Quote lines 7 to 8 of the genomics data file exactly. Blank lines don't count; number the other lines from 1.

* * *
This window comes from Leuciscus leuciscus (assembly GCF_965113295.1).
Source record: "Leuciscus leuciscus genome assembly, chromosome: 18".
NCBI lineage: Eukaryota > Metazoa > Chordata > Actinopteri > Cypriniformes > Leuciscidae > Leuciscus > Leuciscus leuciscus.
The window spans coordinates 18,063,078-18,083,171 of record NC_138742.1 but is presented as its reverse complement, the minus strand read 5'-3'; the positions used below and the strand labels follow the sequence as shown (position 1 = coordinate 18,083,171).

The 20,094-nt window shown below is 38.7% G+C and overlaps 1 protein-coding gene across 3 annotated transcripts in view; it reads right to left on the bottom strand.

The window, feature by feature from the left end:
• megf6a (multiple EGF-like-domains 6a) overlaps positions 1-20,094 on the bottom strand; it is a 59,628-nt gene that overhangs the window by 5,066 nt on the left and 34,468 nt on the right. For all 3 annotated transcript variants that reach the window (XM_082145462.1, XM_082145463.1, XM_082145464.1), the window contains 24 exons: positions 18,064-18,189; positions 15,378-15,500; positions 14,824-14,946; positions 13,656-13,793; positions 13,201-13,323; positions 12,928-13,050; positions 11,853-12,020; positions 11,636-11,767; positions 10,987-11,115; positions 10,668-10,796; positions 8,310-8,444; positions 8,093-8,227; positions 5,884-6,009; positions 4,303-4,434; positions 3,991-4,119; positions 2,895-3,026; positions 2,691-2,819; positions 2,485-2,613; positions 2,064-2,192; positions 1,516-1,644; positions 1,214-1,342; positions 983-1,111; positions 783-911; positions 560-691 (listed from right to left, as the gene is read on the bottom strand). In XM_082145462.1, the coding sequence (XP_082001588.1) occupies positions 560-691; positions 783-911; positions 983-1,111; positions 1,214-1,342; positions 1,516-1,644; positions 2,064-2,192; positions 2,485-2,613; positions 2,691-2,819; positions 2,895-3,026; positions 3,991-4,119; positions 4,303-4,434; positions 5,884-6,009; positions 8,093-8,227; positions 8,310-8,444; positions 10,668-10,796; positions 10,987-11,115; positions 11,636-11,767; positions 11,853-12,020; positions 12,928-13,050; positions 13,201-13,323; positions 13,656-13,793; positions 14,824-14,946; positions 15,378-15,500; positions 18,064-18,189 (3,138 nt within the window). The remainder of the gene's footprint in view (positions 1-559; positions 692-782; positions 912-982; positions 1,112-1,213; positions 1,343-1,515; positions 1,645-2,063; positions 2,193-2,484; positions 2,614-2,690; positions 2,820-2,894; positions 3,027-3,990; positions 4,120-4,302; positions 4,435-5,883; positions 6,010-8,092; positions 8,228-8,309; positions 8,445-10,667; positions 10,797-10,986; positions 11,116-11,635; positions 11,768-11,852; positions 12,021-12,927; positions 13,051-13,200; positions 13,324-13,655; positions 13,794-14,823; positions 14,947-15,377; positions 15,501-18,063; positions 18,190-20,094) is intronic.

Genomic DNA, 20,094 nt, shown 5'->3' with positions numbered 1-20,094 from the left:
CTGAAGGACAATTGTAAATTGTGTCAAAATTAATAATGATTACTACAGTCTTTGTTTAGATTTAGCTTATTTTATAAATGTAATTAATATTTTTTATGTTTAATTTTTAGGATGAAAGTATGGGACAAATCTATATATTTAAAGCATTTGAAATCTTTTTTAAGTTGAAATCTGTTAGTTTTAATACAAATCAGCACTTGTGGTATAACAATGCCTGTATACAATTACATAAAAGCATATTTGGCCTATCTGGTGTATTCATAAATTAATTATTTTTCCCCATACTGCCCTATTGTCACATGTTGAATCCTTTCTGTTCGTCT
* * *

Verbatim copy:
• megf6a (multiple EGF-like-domains 6a) overlaps positions 1-20,094 on the bottom strand; it is a 59,628-nt gene that overhangs the window by 5,066 nt on the left and 34,468 nt on the right. For all 3 annotated transcript variants that reach the window (XM_082145462.1, XM_082145463.1, XM_082145464.1), the window contains 24 exons: positions 18,064-18,189; positions 15,378-15,500; positions 14,824-14,946; positions 13,656-13,793; positions 13,201-13,323; positions 12,928-13,050; positions 11,853-12,020; positions 11,636-11,767; positions 10,987-11,115; positions 10,668-10,796; positions 8,310-8,444; positions 8,093-8,227; positions 5,884-6,009; positions 4,303-4,434; positions 3,991-4,119; positions 2,895-3,026; positions 2,691-2,819; positions 2,485-2,613; positions 2,064-2,192; positions 1,516-1,644; positions 1,214-1,342; positions 983-1,111; positions 783-911; positions 560-691 (listed from right to left, as the gene is read on the bottom strand). In XM_082145462.1, the coding sequence (XP_082001588.1) occupies positions 560-691; positions 783-911; positions 983-1,111; positions 1,214-1,342; positions 1,516-1,644; positions 2,064-2,192; positions 2,485-2,613; positions 2,691-2,819; positions 2,895-3,026; positions 3,991-4,119; positions 4,303-4,434; positions 5,884-6,009; positions 8,093-8,227; positions 8,310-8,444; positions 10,668-10,796; positions 10,987-11,115; positions 11,636-11,767; positions 11,853-12,020; positions 12,928-13,050; positions 13,201-13,323; positions 13,656-13,793; positions 14,824-14,946; positions 15,378-15,500; positions 18,064-18,189 (3,138 nt within the window). The remainder of the gene's footprint in view (positions 1-559; positions 692-782; positions 912-982; positions 1,112-1,213; positions 1,343-1,515; positions 1,645-2,063; positions 2,193-2,484; positions 2,614-2,690; positions 2,820-2,894; positions 3,027-3,990; positions 4,120-4,302; positions 4,435-5,883; positions 6,010-8,092; positions 8,228-8,309; positions 8,445-10,667; positions 10,797-10,986; positions 11,116-11,635; positions 11,768-11,852; positions 12,021-12,927; positions 13,051-13,200; positions 13,324-13,655; positions 13,794-14,823; positions 14,947-15,377; positions 15,501-18,063; positions 18,190-20,094) is intronic.

Genomic DNA, 20,094 nt, shown 5'->3' with positions numbered 1-20,094 from the left: